Researchers have highlighted increased foodborne outbreaks in Switzerland in the past 15 years.
Foodborne outbreaks in the country are identified by cantonal authorities and reported to the Federal Food Safety and Veterinary Office (FSVO). Between 2007 and 2021, 200 outbreaks were recorded. The highest amount during the study period was in 2021, and the lowest was in 2012.
At least 4,668 people fell ill, 303 were hospitalized, and 18 died. The top pathogens detected were Salmonella, Campylobacter, norovirus, and coagulase-positive staphylococci. Other incidents were caused by Scombroid poisoning, Bacillus, Listeria, and Clostridium perfringens.
Outbreaks took place in restaurants, canteens and catering sites, private households, kindergartens and schools, and takeaway establishments, according to the study published in the Journal of Consumer Protection and Food Safety.
Food items reported concerning outbreaks included mixed products (such as composite meals), fish and fish products, milk and milk products, and meat and meat products.
Missing data and outbreak examples
In almost half of the outbreaks, neither a causative pathogen nor an agent could be identified. In around a third of epidemics, no causative food could be identified.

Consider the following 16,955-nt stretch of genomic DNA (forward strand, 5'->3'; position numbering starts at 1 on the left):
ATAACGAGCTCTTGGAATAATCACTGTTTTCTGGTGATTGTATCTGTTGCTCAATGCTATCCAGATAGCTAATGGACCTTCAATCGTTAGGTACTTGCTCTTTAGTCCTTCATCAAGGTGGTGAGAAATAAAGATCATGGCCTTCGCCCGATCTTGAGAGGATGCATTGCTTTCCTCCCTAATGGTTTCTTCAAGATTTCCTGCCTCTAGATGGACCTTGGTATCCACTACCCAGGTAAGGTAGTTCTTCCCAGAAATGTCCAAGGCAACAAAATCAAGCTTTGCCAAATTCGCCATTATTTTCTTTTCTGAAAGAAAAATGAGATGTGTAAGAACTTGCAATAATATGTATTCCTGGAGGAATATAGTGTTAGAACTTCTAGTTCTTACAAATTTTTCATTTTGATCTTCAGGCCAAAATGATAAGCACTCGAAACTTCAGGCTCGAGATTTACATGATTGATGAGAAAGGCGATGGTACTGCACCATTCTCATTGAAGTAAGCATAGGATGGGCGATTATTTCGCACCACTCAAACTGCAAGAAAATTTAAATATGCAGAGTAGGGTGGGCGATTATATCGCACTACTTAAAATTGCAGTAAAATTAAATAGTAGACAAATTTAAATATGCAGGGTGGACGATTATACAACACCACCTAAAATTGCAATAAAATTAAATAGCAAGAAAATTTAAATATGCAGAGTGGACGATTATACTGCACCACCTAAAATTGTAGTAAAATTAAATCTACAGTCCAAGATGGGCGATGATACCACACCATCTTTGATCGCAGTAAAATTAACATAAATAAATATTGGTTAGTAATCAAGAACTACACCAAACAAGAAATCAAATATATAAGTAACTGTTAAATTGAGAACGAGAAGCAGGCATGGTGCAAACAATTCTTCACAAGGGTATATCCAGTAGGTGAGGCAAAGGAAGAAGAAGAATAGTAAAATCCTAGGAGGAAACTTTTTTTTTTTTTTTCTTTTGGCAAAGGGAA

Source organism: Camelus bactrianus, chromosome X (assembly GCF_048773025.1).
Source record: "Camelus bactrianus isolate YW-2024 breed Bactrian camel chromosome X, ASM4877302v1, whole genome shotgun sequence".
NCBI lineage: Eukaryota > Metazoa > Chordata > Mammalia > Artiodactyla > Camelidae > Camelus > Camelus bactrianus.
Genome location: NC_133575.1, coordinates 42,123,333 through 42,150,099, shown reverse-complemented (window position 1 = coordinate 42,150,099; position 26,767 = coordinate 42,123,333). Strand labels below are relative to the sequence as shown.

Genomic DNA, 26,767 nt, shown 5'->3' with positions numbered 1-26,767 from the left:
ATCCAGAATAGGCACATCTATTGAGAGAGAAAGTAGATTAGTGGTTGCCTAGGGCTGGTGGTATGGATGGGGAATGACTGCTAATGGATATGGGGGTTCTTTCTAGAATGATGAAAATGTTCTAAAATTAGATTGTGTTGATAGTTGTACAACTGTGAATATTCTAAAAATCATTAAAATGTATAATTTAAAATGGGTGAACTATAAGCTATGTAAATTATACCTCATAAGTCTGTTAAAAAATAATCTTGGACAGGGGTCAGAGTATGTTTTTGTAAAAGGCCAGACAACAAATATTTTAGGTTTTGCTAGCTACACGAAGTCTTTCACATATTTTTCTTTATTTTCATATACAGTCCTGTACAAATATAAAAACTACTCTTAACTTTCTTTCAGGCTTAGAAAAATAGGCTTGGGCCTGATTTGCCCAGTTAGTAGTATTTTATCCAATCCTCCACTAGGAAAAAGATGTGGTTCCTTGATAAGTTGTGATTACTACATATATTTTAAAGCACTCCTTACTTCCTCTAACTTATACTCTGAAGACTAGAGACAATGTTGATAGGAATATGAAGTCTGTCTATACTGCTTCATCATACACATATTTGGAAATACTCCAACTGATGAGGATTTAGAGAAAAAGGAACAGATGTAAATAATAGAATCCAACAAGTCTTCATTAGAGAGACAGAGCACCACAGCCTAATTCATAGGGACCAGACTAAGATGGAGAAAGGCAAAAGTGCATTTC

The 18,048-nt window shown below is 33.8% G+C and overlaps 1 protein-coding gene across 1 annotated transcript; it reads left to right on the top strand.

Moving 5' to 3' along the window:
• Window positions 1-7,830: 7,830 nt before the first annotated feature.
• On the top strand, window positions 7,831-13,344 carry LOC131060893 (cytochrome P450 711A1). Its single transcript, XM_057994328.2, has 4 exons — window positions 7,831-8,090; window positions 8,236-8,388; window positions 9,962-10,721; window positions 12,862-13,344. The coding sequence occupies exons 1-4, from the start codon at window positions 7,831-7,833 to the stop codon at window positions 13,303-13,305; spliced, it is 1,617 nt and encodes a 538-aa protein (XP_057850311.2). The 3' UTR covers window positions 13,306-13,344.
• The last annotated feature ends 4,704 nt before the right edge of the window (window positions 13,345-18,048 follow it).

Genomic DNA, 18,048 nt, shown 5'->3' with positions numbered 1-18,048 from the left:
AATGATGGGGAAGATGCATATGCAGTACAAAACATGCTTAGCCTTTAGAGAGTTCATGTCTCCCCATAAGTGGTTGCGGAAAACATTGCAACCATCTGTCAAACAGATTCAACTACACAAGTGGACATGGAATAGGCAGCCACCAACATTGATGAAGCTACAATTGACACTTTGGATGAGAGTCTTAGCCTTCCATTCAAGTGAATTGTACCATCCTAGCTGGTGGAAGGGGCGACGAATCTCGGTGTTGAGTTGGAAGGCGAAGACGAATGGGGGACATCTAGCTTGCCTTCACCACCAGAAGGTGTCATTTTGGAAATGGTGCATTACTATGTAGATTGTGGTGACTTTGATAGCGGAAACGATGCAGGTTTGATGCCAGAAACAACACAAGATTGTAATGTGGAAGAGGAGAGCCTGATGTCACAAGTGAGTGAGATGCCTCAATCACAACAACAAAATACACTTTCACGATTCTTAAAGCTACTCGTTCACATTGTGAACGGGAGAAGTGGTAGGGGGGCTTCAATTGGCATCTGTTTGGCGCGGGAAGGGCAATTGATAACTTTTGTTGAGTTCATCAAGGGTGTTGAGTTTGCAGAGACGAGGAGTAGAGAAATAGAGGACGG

Fourteen of the 18 deaths were attributed to Listeria monocytogenes. Two were caused by the Hepatitis E virus, and one by Campylobacter and norovirus.
One-off incidents had a big impact on the figures. In 2015, drinking water contaminated with norovirus led to 1,194 illnesses and five hospitalizations. This outbreak was used to test the extent to which social media could be used for early outbreak identification.
Another contaminated drinking water outbreak occurred in 2008; Campylobacter jejuni was identified as the pathogen. In total, 185 people fell ill, and one person was hospitalized.
A nationwide listeriosis outbreak in 2020 was traced to a cheese factory. Whole genome sequencing (WGS) was crucial in showing the close relationship between isolates from a cheese sample and the environment and linking 2018 cases to the 2020 outbreak. Overall, 34 people became ill, and ten died.
An increase in hepatitis E (HEV) cases from January to May 2021 was seen, with 105 infections reported across Switzerland. From nearly 200 samples, two pork livers and three cooked sausages were HEV-positive by PCR. Sequencing virus isolates was only possible with a pig liver, which did not match human samples, so no source of infection was identified.
“The trend of outbreaks is increasing and is expected to continue to rise with new molecular biological typing methods such as WGS,” said researchers.
However, there are challenges with doing detailed epidemiological studies at the local level. These include a lack of human or technical resources, conflicting public health priorities, late detection of outbreaks, and a lack of experience in conducting such studies. This means many outbreaks cannot be traced back and solved.
To manage foodborne outbreaks, the FSVO provides a toolbox for cantonal food control and health authorities called ALEK that includes a website, a practical guide and a set of four manuals for different scenarios.
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